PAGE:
Bill Would Offer Grants for High-Nitrate-Level Wells
Private wells account for about 25 percent of the drinking water for Wisconsin residents, and contamination of those water sources has been of growing concern for some time now. The Wisconsin Department of Health Services (DHS) estimates that at least 10 percent of private wells in Wisconsin are contaminated with nitrate levels above the 10 parts per million recommended by the U.S. Environmental Protection Agency.
Nitrates typically enter groundwater from fertilizers and animal and human waste; high levels of nitrates have been tied to proximity to agricultural fields and depth to bedrock. Nitrates can disrupt the blood’s ability to carry oxygen and have been linked to “blue baby syndrome” in infants.
Sen. Patrick Testin (R-Stevens Point) introduced a bill to deal with nitrate-contaminated nitrates.
“We know it’s a huge problem,” Testin said. “Certain areas of the state are more susceptible … so districts like mine that are concentrated primarily in the Central Sands region where those wells are more susceptible to nitrate contamination just because of heavy ag use and other uses as well.”
The bill would create a $10 million pilot program housed within DHS that would give eligible homeowners up to $2,500 in grants for well testing, installing a filtration system or paying to repair or replace an existing well.
State Sen. Robert Cowles (R-Green Bay), who chairs the Senate Committee on Natural Resources and Energy, co-sponsored the bill.
New Bill Would Boost Volunteer Firefighters, EMTs
A new bill would give a boost to volunteer firefighters and emergency responders across Wisconsin. More than 90 percent of Wisconsin’s fire departments are staffed mostly or entirely by volunteers, according to the U.S. Fire Administration. But as rural populations decline, that can leave some departments dangerously short-handed.
The problem is even more acute for emergency medical personnel, said Marc Cohen, executive director of the Wisconsin EMS Association.
In some rural parts of the state, Cohen said, communities can’t always guarantee a “legal crew” – two emergency medical technicians plus a driver – who are all ready to go when an emergency call comes in.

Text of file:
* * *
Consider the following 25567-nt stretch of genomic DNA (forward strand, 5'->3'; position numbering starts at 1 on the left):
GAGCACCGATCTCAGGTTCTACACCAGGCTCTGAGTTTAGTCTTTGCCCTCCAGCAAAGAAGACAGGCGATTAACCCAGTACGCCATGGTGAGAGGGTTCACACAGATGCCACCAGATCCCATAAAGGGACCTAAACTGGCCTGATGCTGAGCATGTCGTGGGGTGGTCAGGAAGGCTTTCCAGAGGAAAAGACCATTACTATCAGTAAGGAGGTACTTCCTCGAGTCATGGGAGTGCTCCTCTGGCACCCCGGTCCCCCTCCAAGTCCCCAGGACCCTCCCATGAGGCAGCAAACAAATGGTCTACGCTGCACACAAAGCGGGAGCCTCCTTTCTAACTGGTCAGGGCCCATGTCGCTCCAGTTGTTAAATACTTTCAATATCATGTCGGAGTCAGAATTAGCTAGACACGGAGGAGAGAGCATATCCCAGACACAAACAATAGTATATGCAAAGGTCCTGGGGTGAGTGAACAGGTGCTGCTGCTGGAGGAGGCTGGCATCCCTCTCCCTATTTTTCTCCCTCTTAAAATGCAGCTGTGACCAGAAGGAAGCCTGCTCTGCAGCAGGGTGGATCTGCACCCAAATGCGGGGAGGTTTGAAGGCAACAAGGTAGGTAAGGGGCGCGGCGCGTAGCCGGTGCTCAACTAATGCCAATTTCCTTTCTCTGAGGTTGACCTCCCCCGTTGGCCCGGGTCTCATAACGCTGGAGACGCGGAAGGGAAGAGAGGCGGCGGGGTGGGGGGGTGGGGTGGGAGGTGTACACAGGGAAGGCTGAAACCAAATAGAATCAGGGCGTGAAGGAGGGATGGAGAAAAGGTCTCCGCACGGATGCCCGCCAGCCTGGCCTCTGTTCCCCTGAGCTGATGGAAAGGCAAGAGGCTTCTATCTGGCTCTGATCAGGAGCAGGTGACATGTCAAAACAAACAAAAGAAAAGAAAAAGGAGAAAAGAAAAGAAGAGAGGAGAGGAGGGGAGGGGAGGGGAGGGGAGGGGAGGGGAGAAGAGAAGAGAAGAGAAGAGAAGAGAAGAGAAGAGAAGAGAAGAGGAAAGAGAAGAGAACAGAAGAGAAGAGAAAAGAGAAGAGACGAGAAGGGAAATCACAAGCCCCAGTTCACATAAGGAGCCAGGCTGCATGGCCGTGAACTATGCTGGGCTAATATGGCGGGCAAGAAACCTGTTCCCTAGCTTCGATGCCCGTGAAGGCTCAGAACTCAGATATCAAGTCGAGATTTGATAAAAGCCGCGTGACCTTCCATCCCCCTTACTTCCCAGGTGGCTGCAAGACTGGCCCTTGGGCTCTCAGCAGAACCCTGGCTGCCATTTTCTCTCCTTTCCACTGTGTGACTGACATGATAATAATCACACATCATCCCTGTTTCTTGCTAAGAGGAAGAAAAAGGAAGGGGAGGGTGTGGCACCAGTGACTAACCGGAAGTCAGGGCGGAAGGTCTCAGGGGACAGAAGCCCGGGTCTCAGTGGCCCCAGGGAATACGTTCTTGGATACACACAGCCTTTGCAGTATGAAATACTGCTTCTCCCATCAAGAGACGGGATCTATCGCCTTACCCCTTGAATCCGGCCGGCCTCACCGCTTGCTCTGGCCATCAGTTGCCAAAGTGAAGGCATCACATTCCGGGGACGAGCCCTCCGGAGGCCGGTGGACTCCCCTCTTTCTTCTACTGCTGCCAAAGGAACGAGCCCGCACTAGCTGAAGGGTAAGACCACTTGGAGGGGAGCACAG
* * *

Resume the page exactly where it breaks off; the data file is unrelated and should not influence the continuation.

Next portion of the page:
State Sen. Patrick Testin (R-Stevens Point) is one of the authors of a new bill that would offer tax credits to volunteer firefighters and emergency services personnel. The legislators unveiled the proposal, called the BRAVE Act, on May 21 in Madison.
“These are men and women who give up time with their families to be on call 24/7,” Testin said.
The bill would give volunteer firefighters and those providing emergency medical services a $300 tax credit in their first five years, and $600 per year for those who have volunteered for five years or more. Two additional tax credits would add as much as $900 toward the cost of training and equipment.
Honey Producers See Third Year of Declining Production
Wisconsin honey production fell for the third year in a row in 2018. The state produced 2.3 million pounds of honey last year, according to a report from the National Agricultural Statistics Service. That’s 23 percent less than in 2017.
Kent Pegorsch, president of the Wisconsin Honey Producers Association, said weather was the main reason honey production fell in 2018, starting with the snowstorm that hit many parts of the state in April.
“All of the plants were set back. And then when we did get weather, we either got too warm of weather and not enough rain, or too cool of weather and too much rain,” said Pegorsch, who owns Dancing Bear Honey in Waupaca. He said rain washes the nectar out of flowers, and it can take several days for plants to build up enough for bees to collect it.
Pegorsch said the tough weather conditions were consistent across most of the state, leading to the significant decline in honey production, but he said changes in agricultural practices have also had an impact on the industry over time. Increased pesticide use and a shift to larger fields with fewer fence rows have affected habitat for pollinators.
‘Ice Bowl’ Hero Bart Starr Dies
Legendary Green Bay Packers quarterback Bart Starr died May 26 in Birmingham, Alabama. He was 85 years old. Starr, who played for the Packers from 1956 to 1971, was the first quarterback in history to win five NFL championships. He was inducted into the Pro Football Hall of Fame in 1977.
In a statement on the team website, Green Bay Packers historian Cliff Christl wrote that Starr was “maybe the most popular player in Packers history.”
Starr is known widely for one particular performance: in the NFL championship game that many call the most storied Packers victory.
It was New Year’s Eve 1967, and the temperature was 15 below; thus, the game was called the Ice Bowl. The Packers were playing the Dallas Cowboys. With 16 seconds left, the Packers were down by three, and the ball was at the one-yard line.
Starr, who had not run a quarterback sneak all season, suggested to Packers Coach Vince Lombardi that it was time for one. So Starr ran across the end zone for a game-winning touchdown – and as Christl wrote, he will forever be remembered “for that frozen-in-time moment where he was lying face down under a pile of bodies in the south end zone of Lambeau Field, the hero of the Ice Bowl.”
Starr is one of only six Packers to have a jersey retired by the team.
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